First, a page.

Inspectors give second ‘weak’ rating to Clifton Hunter

Government school inspectors have issued their latest report on Clifton Hunter High School. - Photo: Taneos Ramsay

Government inspectors say Clifton Hunter High School has made some, but not enough, progress since they last visited the school six months ago and rated it as ‘weak’, the lowest of four possible grades. The school was given a weak rating again in the Office of Education Standards’ follow-up report.

Among six recommendations the school was given in the last report, it has made satisfactory progress on only two, inspectors determined.

The school is failing to meet established standards in student achievement, school curriculum, student assessment and controlling classroom behaviour. It has made satisfactory progress in improving teaching quality and making sure students are in age-appropriate grades.

There was no response to an email to Principal Pauline Beckford requesting comment.

Peter Carpenter, director of the Office of Education Standards, said even though it has only been six months since the previous inspection, he and his staff wanted to see more progress in meeting the recommendations they had previously outlined.

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“In the time available, we anticipate certain levels of progress,” Carpenter said. “We have to have signs of growth.”

He said he hopes the groundwork is being laid for better results in the future.

“We were encouraged by the two areas (deemed satisfactory),” he said. “We do think teaching is getting better and, if that continues, we’d expect to see improvement in student achievement.”

Achievement, the report said, is a continuing problem across the board.

“At the end of term 1 in [the] 2018-19 academic year, the school’s own internal information showed that attainment in Key Stage 3 was still weak in English, mathematics and science for all year groups,” the report said. “Inspection information from lesson observations and from a review of students’ exercise books agreed that attainment remained weak in all three core subjects.”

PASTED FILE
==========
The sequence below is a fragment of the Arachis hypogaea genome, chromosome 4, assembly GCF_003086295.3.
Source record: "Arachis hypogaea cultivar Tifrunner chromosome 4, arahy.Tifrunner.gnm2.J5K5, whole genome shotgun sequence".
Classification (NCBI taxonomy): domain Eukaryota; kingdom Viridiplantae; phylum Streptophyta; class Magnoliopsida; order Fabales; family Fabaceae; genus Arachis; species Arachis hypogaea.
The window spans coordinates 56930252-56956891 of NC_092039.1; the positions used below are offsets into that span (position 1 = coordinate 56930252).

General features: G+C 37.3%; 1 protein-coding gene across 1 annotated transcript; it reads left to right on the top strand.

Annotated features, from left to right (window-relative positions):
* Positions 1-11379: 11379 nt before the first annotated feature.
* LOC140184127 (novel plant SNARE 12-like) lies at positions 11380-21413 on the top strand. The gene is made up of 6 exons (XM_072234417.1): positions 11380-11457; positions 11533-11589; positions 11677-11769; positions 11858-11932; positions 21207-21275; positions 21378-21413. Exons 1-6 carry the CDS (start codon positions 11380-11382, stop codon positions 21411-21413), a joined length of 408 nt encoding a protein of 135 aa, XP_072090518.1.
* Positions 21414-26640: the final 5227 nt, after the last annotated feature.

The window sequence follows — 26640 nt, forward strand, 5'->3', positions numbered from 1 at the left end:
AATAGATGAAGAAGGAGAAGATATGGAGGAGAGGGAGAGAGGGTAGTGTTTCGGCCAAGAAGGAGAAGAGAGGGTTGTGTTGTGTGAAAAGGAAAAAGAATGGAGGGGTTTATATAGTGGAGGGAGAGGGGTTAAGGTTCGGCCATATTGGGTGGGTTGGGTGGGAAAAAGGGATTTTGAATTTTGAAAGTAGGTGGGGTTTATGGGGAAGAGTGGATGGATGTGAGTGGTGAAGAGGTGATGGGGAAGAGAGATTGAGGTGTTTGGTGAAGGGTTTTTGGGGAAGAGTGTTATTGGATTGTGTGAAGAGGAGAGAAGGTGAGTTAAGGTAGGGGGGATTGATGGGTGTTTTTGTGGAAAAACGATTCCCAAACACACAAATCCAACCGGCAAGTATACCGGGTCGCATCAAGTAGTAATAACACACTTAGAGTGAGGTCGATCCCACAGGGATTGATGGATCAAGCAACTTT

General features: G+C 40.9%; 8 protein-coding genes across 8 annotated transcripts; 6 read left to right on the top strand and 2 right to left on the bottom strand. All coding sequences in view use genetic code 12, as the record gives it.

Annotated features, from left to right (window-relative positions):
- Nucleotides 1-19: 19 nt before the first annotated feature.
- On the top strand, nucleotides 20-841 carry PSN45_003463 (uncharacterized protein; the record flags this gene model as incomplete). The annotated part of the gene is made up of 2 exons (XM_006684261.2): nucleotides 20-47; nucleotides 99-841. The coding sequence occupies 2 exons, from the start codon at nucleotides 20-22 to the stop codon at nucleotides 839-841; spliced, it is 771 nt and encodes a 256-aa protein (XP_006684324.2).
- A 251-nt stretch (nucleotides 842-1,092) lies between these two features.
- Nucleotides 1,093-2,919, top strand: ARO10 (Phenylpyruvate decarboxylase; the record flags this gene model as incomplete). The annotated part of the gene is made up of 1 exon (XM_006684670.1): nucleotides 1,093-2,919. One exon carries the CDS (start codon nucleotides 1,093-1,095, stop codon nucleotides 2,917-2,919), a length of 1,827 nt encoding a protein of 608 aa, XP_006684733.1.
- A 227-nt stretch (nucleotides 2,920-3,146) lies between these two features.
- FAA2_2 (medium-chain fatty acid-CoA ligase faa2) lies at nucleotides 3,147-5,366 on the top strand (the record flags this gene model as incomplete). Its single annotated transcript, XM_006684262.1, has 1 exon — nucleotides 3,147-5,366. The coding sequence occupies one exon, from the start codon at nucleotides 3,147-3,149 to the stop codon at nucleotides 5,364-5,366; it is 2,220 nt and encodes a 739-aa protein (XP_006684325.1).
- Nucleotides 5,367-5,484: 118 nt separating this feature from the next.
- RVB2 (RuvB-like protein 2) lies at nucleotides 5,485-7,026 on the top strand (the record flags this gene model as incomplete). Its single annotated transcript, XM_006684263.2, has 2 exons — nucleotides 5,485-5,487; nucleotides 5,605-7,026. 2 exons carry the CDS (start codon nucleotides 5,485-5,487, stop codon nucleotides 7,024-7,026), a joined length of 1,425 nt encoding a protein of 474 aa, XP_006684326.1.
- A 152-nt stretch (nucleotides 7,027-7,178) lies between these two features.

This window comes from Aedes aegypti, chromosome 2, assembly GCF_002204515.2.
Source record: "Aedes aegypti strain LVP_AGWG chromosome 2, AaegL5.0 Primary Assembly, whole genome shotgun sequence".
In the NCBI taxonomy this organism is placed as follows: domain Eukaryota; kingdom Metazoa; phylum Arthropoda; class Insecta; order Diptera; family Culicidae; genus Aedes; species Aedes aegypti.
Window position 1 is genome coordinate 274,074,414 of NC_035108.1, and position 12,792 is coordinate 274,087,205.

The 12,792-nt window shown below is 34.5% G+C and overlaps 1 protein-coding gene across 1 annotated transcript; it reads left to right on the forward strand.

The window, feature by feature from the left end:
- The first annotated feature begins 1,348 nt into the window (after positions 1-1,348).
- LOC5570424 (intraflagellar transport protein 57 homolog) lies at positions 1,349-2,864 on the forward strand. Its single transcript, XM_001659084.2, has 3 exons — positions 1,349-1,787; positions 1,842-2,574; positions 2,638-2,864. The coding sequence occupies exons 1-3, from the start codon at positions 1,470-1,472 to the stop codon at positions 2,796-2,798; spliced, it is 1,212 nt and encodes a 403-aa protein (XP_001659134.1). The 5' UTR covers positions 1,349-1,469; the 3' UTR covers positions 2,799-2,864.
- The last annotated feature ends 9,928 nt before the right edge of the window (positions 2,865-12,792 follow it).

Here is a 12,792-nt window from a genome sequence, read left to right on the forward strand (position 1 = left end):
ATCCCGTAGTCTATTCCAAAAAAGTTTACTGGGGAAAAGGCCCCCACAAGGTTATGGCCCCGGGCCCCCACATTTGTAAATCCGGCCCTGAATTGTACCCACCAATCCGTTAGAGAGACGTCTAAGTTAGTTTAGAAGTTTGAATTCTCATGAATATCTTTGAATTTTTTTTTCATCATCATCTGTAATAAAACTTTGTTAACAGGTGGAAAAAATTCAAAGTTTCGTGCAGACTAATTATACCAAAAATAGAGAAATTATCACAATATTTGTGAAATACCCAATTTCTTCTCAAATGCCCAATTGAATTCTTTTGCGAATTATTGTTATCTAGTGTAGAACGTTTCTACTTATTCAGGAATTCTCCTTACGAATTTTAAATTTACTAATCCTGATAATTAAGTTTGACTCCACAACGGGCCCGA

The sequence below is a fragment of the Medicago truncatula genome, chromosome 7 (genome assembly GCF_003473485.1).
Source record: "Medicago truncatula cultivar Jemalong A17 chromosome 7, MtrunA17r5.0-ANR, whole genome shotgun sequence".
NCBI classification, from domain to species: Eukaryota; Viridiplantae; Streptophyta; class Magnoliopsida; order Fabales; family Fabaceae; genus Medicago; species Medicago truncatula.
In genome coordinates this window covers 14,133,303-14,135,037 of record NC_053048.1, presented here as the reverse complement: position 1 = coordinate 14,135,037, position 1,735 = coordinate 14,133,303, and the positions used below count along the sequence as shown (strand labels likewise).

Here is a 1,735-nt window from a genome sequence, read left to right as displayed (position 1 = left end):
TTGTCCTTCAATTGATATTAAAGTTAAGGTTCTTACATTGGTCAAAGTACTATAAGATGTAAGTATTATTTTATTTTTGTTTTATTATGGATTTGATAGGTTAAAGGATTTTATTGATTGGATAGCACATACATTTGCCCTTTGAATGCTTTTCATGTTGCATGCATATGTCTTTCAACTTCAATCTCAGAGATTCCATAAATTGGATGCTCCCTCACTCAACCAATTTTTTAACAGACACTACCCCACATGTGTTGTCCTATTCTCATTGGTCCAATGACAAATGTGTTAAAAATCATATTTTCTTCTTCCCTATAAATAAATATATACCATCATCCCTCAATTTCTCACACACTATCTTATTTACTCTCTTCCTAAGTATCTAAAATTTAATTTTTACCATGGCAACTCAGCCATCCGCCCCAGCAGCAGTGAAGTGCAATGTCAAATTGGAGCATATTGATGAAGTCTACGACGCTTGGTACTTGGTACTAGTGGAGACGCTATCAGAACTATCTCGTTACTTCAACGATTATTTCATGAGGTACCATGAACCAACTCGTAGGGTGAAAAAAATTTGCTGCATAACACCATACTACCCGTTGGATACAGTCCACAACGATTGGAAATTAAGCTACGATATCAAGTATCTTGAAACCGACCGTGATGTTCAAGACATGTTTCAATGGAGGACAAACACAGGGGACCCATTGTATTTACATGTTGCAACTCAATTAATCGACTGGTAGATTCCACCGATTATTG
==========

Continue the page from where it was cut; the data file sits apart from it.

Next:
While satisfactory progress was seen in a couple of areas – the school’s internal assessment showed satisfactory performance in mathematics and science for Key Stage 3 – in all other areas, it was below accepted standards.

“Teaching in mathematics and science had improved from weak to satisfactory,” the report said, “however, in English there had been no improvement. A number of other subjects were observed during the follow-through inspection, including information technology, business studies, art and drama and in these subjects teaching was satisfactory or better.”

But the report also found that faculty was failing to implement new tools for raising performance.

“Teachers had received additional training on a range of classroom teaching techniques aimed at improving students’ progress,” it said. “However, as yet, these techniques were not being used consistently.”

A survey of only 20 parents found just 42% felt the school is doing a satisfactory job. Of the 555 students surveyed, 59%, were satisfied with the education they were being provided.

In a survey of 51 faculty and staff members, 88% thought the school was doing a good job. However, staff also said the school was not well led (50%), they did not have adequate resources (56%) and were equally split (44%) on whether the school does enough to support its professional growth.

Because it was rated as weak, inspectors will return to the school within six months.

A copy of the full survey can be found at

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